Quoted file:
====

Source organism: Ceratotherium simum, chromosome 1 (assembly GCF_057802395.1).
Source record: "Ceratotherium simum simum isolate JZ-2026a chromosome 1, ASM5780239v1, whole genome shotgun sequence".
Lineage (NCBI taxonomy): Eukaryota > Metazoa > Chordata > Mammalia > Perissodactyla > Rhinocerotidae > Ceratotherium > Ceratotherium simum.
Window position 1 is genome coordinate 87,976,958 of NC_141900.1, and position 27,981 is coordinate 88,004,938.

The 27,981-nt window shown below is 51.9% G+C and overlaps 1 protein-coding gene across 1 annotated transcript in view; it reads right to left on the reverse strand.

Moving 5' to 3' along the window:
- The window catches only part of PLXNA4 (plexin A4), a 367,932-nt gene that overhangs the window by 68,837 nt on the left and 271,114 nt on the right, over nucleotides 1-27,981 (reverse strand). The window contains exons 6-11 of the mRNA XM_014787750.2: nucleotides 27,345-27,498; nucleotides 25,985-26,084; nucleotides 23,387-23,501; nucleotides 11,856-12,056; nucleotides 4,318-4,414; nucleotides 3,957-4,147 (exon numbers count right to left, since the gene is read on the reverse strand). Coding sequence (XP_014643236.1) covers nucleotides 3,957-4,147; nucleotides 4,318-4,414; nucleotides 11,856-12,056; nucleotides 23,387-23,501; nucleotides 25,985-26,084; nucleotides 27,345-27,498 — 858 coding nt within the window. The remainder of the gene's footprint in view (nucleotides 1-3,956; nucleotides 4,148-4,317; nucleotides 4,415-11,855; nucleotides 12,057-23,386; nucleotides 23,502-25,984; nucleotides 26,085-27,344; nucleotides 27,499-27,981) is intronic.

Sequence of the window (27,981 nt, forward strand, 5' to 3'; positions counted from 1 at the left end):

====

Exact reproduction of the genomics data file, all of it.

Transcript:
Source organism: Ceratotherium simum, chromosome 1 (assembly GCF_057802395.1).
Source record: "Ceratotherium simum simum isolate JZ-2026a chromosome 1, ASM5780239v1, whole genome shotgun sequence".
Lineage (NCBI taxonomy): Eukaryota > Metazoa > Chordata > Mammalia > Perissodactyla > Rhinocerotidae > Ceratotherium > Ceratotherium simum.
Window position 1 is genome coordinate 87,976,958 of NC_141900.1, and position 27,981 is coordinate 88,004,938.

The 27,981-nt window shown below is 51.9% G+C and overlaps 1 protein-coding gene across 1 annotated transcript in view; it reads right to left on the reverse strand.

Moving 5' to 3' along the window:
- The window catches only part of PLXNA4 (plexin A4), a 367,932-nt gene that overhangs the window by 68,837 nt on the left and 271,114 nt on the right, over nucleotides 1-27,981 (reverse strand). The window contains exons 6-11 of the mRNA XM_014787750.2: nucleotides 27,345-27,498; nucleotides 25,985-26,084; nucleotides 23,387-23,501; nucleotides 11,856-12,056; nucleotides 4,318-4,414; nucleotides 3,957-4,147 (exon numbers count right to left, since the gene is read on the reverse strand). Coding sequence (XP_014643236.1) covers nucleotides 3,957-4,147; nucleotides 4,318-4,414; nucleotides 11,856-12,056; nucleotides 23,387-23,501; nucleotides 25,985-26,084; nucleotides 27,345-27,498 — 858 coding nt within the window. The remainder of the gene's footprint in view (nucleotides 1-3,956; nucleotides 4,148-4,317; nucleotides 4,415-11,855; nucleotides 12,057-23,386; nucleotides 23,502-25,984; nucleotides 26,085-27,344; nucleotides 27,499-27,981) is intronic.

Sequence of the window (27,981 nt, forward strand, 5' to 3'; positions counted from 1 at the left end):